Formula 1 Sharks
In the space of one incredible fortnight during July 2016, three potential British and two Welsh shark records were broken. I say potential because while there is absolutely no doubt about the authenticity off the three fish concerned, no records were claimed, and nor could they be, having been released after taking measurements for weight estimation in the case of the two boat caught fish. The biggest, a 368 pound Thresher Shark caught by Nick Lane, plus a 242 pound Blue Shark taken by Danny Fitch, were both disqualified through release by angler choice, and well done to both anglers and their respective charter boat skippers Daniel Hawkins and Andrew Alsop for doing that.
The third shark, a shore caught Porbeagle which would have been a record at any weight above the ridiculous British Record Fish Committee (BRFC) qualifying weight of 40 pounds which this fish clearly well bettered, was legally prevented from being brought to the scales even had captors Mark Turner and Simon Shaw wanted to, which again they didn't, all of which speaks volumes about some of the antiquated head burying dinosaurial thinking by some, though I stress not all of the people sitting on the BRFC today.
The Full Article can be found HERE
|EP 211. Steve Mills, Thresher Sharks.|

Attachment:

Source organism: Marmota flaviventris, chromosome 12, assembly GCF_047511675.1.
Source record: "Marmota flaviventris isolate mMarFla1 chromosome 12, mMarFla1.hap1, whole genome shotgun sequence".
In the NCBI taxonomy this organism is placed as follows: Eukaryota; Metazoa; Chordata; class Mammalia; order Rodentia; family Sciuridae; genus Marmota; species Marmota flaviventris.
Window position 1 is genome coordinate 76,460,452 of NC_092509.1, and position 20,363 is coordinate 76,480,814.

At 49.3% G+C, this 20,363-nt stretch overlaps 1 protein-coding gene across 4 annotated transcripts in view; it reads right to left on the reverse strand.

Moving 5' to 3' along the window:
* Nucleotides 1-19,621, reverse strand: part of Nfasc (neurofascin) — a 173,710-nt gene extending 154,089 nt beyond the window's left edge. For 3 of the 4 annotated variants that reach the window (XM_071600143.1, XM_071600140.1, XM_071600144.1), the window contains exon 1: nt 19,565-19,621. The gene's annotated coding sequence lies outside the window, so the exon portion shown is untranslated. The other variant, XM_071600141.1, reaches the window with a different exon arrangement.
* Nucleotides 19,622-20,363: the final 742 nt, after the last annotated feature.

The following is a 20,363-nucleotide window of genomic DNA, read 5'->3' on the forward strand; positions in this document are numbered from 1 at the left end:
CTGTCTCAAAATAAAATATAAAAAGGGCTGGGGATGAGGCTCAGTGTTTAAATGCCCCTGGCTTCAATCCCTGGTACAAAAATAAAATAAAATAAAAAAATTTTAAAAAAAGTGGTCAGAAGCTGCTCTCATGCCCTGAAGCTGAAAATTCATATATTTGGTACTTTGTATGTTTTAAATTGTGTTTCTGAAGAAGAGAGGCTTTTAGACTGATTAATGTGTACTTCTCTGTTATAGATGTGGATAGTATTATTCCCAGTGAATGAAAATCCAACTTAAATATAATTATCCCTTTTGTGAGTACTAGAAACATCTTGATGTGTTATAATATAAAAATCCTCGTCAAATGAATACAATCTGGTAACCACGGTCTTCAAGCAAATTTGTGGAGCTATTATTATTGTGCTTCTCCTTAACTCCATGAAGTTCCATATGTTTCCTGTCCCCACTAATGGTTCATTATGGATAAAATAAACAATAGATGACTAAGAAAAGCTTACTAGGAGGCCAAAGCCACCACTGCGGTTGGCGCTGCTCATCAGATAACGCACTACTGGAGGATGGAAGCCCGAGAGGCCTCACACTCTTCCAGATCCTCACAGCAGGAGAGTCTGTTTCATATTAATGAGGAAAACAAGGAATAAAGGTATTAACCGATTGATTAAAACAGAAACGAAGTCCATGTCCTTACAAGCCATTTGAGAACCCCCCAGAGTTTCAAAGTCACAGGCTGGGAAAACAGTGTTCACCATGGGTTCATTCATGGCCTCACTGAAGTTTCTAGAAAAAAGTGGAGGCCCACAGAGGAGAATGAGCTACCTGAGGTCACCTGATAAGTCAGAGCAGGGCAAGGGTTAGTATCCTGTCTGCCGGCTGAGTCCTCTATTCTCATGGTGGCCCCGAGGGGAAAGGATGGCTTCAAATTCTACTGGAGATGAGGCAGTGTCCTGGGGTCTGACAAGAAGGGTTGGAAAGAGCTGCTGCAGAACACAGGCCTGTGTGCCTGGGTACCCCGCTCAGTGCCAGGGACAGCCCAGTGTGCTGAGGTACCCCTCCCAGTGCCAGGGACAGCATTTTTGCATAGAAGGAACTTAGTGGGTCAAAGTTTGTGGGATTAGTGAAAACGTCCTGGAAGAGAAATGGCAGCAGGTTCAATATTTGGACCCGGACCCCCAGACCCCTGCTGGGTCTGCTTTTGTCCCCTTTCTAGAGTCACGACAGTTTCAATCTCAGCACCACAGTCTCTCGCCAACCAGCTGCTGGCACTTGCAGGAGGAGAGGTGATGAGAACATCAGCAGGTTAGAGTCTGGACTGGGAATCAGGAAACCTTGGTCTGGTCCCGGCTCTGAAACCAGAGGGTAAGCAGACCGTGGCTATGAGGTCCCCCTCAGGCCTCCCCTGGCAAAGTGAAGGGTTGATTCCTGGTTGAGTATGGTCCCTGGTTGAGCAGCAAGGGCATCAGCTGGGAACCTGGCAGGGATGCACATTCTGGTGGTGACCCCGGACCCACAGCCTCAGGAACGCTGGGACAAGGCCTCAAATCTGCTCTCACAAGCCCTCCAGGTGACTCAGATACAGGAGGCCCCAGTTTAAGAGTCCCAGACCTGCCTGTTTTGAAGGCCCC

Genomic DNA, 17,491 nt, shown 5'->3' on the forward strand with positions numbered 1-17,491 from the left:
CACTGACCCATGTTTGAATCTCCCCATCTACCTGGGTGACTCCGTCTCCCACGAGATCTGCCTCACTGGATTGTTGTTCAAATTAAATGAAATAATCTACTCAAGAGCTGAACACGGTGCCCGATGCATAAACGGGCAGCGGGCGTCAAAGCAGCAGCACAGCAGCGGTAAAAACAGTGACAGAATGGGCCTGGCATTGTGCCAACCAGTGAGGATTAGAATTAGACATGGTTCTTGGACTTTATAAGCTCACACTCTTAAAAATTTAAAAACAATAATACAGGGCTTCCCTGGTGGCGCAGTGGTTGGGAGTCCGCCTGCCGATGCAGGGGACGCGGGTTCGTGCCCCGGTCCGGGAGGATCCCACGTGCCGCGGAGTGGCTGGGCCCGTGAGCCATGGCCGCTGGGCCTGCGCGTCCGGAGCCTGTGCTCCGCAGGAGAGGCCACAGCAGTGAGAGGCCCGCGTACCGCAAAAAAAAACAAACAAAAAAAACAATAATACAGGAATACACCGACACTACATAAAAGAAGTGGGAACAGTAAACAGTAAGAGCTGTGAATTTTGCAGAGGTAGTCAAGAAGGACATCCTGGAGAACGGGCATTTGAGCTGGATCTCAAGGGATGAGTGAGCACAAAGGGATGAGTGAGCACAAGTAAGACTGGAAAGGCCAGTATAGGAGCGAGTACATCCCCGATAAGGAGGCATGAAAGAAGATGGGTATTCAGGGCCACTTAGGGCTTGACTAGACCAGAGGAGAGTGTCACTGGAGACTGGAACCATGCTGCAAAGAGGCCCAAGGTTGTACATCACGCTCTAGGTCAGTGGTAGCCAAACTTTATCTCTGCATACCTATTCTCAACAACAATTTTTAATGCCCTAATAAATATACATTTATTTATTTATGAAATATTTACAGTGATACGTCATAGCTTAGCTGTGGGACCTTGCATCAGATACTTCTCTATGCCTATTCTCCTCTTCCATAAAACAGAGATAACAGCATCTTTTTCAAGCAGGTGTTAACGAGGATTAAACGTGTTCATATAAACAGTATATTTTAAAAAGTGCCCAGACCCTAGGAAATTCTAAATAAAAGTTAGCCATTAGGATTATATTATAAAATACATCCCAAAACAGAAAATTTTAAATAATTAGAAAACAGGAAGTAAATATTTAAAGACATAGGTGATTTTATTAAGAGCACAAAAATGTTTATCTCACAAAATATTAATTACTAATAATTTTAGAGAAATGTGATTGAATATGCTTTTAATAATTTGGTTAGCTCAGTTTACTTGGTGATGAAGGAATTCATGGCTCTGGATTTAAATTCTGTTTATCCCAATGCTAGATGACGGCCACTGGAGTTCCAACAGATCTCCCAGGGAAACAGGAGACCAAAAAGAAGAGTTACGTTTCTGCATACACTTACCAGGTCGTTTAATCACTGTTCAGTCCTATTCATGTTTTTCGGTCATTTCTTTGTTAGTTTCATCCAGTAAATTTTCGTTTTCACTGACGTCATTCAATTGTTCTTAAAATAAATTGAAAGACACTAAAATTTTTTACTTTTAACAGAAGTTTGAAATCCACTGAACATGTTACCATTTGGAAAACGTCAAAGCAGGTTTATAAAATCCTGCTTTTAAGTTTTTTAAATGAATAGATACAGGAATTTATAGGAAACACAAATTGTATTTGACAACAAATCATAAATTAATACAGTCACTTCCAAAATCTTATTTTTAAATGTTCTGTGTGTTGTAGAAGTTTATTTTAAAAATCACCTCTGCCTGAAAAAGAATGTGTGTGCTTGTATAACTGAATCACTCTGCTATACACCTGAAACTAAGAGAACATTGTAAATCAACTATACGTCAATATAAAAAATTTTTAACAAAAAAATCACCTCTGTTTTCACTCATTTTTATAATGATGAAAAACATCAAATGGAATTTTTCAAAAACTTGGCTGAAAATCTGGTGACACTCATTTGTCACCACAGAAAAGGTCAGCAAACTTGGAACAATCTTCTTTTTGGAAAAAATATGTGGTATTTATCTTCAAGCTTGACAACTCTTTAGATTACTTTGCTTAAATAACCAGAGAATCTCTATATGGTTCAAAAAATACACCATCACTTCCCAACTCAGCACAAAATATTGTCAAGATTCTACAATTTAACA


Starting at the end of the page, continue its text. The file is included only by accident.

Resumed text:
|Recorded in 2017. Anglers of my generation will be familiar with the name Steve Mills. England international, Sea Angler Magazine columnist, dinghy angler, and holder of the Thresher Shark record. Here he talks about all things Thresher Shark.|
|EP 210. Wayne Thomas, Mullet.|
|Recorded in 2017. Mullet tend to be regarded by most sea anglers as uncatchable, and while they are the most widely seen fish swimming around in British coastal waters, they are also the most widely ignored. But not by everybody. Wayne Thomas explains the process of fishing for them.|
|EP 209. Mike Dennehy, Kinsale.|
|Recorded in 2017. Kinsale charter boat skipper Mike Dennehy discusses the recent explosion in Blue Fin Tuna numbers to add to the Albacore and sharks he already regularly fishes. Prospects for Swordfish and a number of lesser known open oceanic species are also explored.|